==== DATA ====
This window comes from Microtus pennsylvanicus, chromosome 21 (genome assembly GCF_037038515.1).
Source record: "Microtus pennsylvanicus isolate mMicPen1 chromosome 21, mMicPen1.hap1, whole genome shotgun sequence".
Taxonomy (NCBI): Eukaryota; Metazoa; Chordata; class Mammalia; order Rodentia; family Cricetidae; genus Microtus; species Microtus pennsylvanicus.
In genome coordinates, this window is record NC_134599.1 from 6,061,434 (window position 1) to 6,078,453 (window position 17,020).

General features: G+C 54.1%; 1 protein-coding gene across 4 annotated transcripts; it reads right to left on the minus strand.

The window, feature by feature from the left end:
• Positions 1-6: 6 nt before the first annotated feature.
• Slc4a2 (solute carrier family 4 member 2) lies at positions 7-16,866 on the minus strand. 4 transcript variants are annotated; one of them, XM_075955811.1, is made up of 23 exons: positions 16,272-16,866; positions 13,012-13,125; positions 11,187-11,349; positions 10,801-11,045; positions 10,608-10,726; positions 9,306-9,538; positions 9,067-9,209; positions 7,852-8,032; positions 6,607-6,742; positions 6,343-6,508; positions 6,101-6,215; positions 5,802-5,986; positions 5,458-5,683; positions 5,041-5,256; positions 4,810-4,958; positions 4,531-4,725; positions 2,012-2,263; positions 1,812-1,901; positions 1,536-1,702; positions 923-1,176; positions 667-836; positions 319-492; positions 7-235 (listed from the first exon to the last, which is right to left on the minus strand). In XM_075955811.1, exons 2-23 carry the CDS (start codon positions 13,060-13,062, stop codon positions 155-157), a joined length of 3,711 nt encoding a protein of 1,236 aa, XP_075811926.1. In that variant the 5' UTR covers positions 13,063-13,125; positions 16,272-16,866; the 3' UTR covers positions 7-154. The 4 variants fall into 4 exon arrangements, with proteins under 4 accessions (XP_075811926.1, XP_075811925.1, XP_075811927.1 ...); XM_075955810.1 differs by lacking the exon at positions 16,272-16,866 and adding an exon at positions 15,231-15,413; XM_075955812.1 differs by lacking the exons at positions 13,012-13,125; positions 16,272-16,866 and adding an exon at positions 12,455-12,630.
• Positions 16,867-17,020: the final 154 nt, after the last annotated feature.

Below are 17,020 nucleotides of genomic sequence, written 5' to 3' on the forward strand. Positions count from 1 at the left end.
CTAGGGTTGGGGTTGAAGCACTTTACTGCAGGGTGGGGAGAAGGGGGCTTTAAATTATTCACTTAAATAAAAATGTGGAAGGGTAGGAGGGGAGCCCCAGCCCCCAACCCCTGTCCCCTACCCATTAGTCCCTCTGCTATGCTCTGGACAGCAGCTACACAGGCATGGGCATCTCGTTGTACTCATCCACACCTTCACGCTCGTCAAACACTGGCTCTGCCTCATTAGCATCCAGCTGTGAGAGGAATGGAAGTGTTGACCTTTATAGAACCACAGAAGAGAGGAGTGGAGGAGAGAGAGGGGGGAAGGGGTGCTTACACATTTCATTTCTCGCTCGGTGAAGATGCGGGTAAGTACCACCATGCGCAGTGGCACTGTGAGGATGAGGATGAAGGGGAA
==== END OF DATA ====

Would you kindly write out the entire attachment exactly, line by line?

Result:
This window comes from Microtus pennsylvanicus, chromosome 21 (genome assembly GCF_037038515.1).
Source record: "Microtus pennsylvanicus isolate mMicPen1 chromosome 21, mMicPen1.hap1, whole genome shotgun sequence".
Taxonomy (NCBI): Eukaryota; Metazoa; Chordata; class Mammalia; order Rodentia; family Cricetidae; genus Microtus; species Microtus pennsylvanicus.
In genome coordinates, this window is record NC_134599.1 from 6,061,434 (window position 1) to 6,078,453 (window position 17,020).

General features: G+C 54.1%; 1 protein-coding gene across 4 annotated transcripts; it reads right to left on the minus strand.

The window, feature by feature from the left end:
• Positions 1-6: 6 nt before the first annotated feature.
• Slc4a2 (solute carrier family 4 member 2) lies at positions 7-16,866 on the minus strand. 4 transcript variants are annotated; one of them, XM_075955811.1, is made up of 23 exons: positions 16,272-16,866; positions 13,012-13,125; positions 11,187-11,349; positions 10,801-11,045; positions 10,608-10,726; positions 9,306-9,538; positions 9,067-9,209; positions 7,852-8,032; positions 6,607-6,742; positions 6,343-6,508; positions 6,101-6,215; positions 5,802-5,986; positions 5,458-5,683; positions 5,041-5,256; positions 4,810-4,958; positions 4,531-4,725; positions 2,012-2,263; positions 1,812-1,901; positions 1,536-1,702; positions 923-1,176; positions 667-836; positions 319-492; positions 7-235 (listed from the first exon to the last, which is right to left on the minus strand). In XM_075955811.1, exons 2-23 carry the CDS (start codon positions 13,060-13,062, stop codon positions 155-157), a joined length of 3,711 nt encoding a protein of 1,236 aa, XP_075811926.1. In that variant the 5' UTR covers positions 13,063-13,125; positions 16,272-16,866; the 3' UTR covers positions 7-154. The 4 variants fall into 4 exon arrangements, with proteins under 4 accessions (XP_075811926.1, XP_075811925.1, XP_075811927.1 ...); XM_075955810.1 differs by lacking the exon at positions 16,272-16,866 and adding an exon at positions 15,231-15,413; XM_075955812.1 differs by lacking the exons at positions 13,012-13,125; positions 16,272-16,866 and adding an exon at positions 12,455-12,630.
• Positions 16,867-17,020: the final 154 nt, after the last annotated feature.

Below are 17,020 nucleotides of genomic sequence, written 5' to 3' on the forward strand. Positions count from 1 at the left end.
CTAGGGTTGGGGTTGAAGCACTTTACTGCAGGGTGGGGAGAAGGGGGCTTTAAATTATTCACTTAAATAAAAATGTGGAAGGGTAGGAGGGGAGCCCCAGCCCCCAACCCCTGTCCCCTACCCATTAGTCCCTCTGCTATGCTCTGGACAGCAGCTACACAGGCATGGGCATCTCGTTGTACTCATCCACACCTTCACGCTCGTCAAACACTGGCTCTGCCTCATTAGCATCCAGCTGTGAGAGGAATGGAAGTGTTGACCTTTATAGAACCACAGAAGAGAGGAGTGGAGGAGAGAGAGGGGGGAAGGGGTGCTTACACATTTCATTTCTCGCTCGGTGAAGATGCGGGTAAGTACCACCATGCGCAGTGGCACTGTGAGGATGAGGATGAAGGGGAA